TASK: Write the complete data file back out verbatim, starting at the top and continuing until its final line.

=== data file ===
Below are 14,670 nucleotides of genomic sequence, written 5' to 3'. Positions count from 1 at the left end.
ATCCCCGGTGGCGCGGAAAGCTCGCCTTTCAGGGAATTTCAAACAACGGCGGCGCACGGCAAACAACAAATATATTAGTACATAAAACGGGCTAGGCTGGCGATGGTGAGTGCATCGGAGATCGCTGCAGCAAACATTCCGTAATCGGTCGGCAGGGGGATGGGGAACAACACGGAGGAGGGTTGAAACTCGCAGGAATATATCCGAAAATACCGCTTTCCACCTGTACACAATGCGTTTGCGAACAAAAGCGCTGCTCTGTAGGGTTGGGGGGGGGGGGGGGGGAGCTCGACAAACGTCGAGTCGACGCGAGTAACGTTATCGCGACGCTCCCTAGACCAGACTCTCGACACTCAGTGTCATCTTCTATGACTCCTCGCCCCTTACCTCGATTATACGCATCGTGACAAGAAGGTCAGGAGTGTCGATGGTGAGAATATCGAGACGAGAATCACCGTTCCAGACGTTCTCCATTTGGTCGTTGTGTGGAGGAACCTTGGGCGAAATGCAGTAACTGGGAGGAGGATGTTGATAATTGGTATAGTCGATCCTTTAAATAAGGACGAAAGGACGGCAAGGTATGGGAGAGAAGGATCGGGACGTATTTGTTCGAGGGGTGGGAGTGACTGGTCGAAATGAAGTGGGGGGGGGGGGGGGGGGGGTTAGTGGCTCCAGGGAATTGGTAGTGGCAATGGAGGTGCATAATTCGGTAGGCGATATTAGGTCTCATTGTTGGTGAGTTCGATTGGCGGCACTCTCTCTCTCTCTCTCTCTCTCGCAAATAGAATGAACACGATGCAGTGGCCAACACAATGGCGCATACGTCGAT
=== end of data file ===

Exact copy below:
Below are 14,670 nucleotides of genomic sequence, written 5' to 3'. Positions count from 1 at the left end.
ATCCCCGGTGGCGCGGAAAGCTCGCCTTTCAGGGAATTTCAAACAACGGCGGCGCACGGCAAACAACAAATATATTAGTACATAAAACGGGCTAGGCTGGCGATGGTGAGTGCATCGGAGATCGCTGCAGCAAACATTCCGTAATCGGTCGGCAGGGGGATGGGGAACAACACGGAGGAGGGTTGAAACTCGCAGGAATATATCCGAAAATACCGCTTTCCACCTGTACACAATGCGTTTGCGAACAAAAGCGCTGCTCTGTAGGGTTGGGGGGGGGGGGGGGGGAGCTCGACAAACGTCGAGTCGACGCGAGTAACGTTATCGCGACGCTCCCTAGACCAGACTCTCGACACTCAGTGTCATCTTCTATGACTCCTCGCCCCTTACCTCGATTATACGCATCGTGACAAGAAGGTCAGGAGTGTCGATGGTGAGAATATCGAGACGAGAATCACCGTTCCAGACGTTCTCCATTTGGTCGTTGTGTGGAGGAACCTTGGGCGAAATGCAGTAACTGGGAGGAGGATGTTGATAATTGGTATAGTCGATCCTTTAAATAAGGACGAAAGGACGGCAAGGTATGGGAGAGAAGGATCGGGACGTATTTGTTCGAGGGGTGGGAGTGACTGGTCGAAATGAAGTGGGGGGGGGGGGGGGGGGGGTTAGTGGCTCCAGGGAATTGGTAGTGGCAATGGAGGTGCATAATTCGGTAGGCGATATTAGGTCTCATTGTTGGTGAGTTCGATTGGCGGCACTCTCTCTCTCTCTCTCTCTCTCGCAAATAGAATGAACACGATGCAGTGGCCAACACAATGGCGCATACGTCGAT